Security in the Game
Whilst playing Minecraft, there are additional settings that can be used to protect your teenagers in the online gaming world. You’ll need to engage and chat with your child about these, and editing them is something only the player can do.
From the pause menu, you can add, mute, block or report other players. Also, using the pause setting function, your children can invite other players to help them with a mission but can't directly interact with them.
These have dramatically developed since the game initially launched. Now, any personal details including phone numbers and email address are erased so these cannot be shared with any other players. In addition, the chat function puts extra precautions in place for players of a certain age. This ensures they aren't exposed to any inappropriate content. Finally, the game no longer includes private messaging for multiplayer games. The chat function can be used as a group chat for all players involved in any game however, they cannot directly speak to one another one-on-one.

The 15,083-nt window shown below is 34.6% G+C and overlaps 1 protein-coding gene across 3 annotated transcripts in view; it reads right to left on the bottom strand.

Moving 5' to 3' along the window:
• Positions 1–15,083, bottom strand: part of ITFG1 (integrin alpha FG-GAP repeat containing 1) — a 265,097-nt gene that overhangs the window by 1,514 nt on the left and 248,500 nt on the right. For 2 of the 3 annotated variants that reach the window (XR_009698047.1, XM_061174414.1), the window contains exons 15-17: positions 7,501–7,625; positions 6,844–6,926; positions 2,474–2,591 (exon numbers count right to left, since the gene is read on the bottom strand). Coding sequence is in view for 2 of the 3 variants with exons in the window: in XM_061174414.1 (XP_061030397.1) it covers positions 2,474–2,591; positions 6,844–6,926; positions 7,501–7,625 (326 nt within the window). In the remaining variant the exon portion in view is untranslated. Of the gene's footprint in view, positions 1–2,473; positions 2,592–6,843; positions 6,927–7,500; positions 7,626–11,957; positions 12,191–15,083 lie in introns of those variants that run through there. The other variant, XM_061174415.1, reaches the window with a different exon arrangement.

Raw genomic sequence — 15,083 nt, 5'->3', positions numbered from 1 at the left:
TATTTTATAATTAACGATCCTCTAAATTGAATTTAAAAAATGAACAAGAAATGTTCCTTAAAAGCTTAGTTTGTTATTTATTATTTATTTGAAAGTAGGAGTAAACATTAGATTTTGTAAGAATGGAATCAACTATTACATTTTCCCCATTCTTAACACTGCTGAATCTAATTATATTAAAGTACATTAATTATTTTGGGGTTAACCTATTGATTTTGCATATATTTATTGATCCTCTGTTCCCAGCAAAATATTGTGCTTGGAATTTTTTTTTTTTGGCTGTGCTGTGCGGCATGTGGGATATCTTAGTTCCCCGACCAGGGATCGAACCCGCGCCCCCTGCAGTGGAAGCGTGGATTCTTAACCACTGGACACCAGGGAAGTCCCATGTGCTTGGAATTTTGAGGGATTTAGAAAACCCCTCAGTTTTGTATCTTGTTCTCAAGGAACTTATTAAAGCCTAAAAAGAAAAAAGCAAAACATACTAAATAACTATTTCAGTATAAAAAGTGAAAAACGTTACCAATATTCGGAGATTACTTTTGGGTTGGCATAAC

What About Other Games?
The control settings across games vary dramatically. However, most games have controls implemented for younger players and most have age restrictions for those wanting to sign up. If someone is under 13, they usually need parent permission in order to set up an account.
In addition, the chat functions are filtered for under 16s to protect children against any age-inappropriate messages or images. If you are worried about a new game, look into the privacy and control settings available for parents. You can choose the options which you think will benefit you and your family the most.
Finally, speak with your teenager about online gaming. Explain your point of view, how comfortable you feel with them playing online games and highlight the potential dangers of gaming. Ask them about their behaviors and gaming experiences. Listen. If you think their playing is becoming too excessive, talk to them about restricting the times they are allowed to play.